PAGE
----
Tuesday, September 7, 2021

Please, please, please make sure you back up your home computer

We recently upgraded our personal computer. By my estimate, it now runs about a gajillion times faster than it did before.

That's great, but the big takeaway from the process for me was not "get yourself some fancy new hardware." It was the importance of maintaining a regular back-up schedule for your files.

We have so much valuable stuff on our desktop computer, from photos to financial information, that I don't even want to think about the consequences of losing it.

Still, for a day or so, we feared a good chunk of our stuff had gone to that great cyberspace trash bin in the sky. It was nerve-wracking.

We were working with local computer expert Tommy Otwell, a native Georgian who now lives in Wickliffe and knows more about hardware and software than I could ever possibly hope to learn.

Tommy rebuilds and sells computers and plays tech doctor for those in need. His rates are very low (to the point that I'm worried the man isn't making any money off of this), but he clearly knows his stuff inside and out.

I saw that Tommy was selling refurbished desktops and reached out to him about buying one. He looked at our current system specs and determined he could make our existing computer feel like new with only a few changes.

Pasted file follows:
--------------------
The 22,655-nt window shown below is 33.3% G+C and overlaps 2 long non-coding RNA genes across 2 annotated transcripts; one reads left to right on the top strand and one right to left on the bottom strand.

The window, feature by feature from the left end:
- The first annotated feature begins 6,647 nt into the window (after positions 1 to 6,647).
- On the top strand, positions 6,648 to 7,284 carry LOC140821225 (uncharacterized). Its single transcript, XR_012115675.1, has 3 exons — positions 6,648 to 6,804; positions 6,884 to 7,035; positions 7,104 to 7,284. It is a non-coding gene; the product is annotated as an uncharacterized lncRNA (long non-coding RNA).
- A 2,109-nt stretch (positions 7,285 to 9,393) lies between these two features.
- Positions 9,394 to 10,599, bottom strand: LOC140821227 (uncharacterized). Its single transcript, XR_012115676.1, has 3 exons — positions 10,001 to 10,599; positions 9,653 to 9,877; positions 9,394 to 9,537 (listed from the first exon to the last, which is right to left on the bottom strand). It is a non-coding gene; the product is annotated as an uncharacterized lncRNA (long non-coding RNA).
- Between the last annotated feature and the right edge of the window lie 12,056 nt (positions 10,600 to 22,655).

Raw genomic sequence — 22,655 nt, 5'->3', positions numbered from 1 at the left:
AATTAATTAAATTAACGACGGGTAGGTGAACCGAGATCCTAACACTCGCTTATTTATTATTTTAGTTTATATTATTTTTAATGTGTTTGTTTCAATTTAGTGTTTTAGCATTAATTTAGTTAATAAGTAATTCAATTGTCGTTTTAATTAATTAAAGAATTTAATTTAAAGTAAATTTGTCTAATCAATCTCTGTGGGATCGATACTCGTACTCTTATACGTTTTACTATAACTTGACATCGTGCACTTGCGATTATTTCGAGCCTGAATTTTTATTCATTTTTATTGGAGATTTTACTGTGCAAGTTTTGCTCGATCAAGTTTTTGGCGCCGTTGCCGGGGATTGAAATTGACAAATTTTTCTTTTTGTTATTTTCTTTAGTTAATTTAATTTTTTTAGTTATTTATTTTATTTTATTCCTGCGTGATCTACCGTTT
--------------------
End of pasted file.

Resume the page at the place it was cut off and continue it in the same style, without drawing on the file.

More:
And, just as advertised, the system was screaming fast when he brought it back to us. It really was like having a new computer.

However, our precious and oft-used documents folder was missing dozens of subfolders and hundreds of files that had been there previously. These were files we used all of the time. I honestly panicked.

Thankfully, though, without getting into too much detail, Tommy recovered everything for us. It was a case of all's well that ends well when dealing with an old mechanical hard drive that was getting ready to fail.

Tommy rightfully scolded me for the fact that the most recent back-up I had of our documents was a year old. I thought I had done one more recently, but apparently not.

On Tommy's advice, I purchased a subscription to Carbonite, a service that automatically backs up your files on a regular basis and stores them on the mysterious Internet "cloud." Should something happen to our computer at any point, a very recent version of our stuff will be out there, just waiting to be restored.

I promised Tommy I would regularly check to ensure Carbonite is doing its job. I also promised him I would, every few months, use a can of compressed air to blow out the dust and cat hair that had accumulated in and around the CPU.

Seriously, you could have knitted a sweater with the stuff that was trapped in the cooling fan.

The point, ladies and gentlemen, is that your computer serves you well. Make sure you return the favor by treating it to some much-needed maintenance every once in a while.

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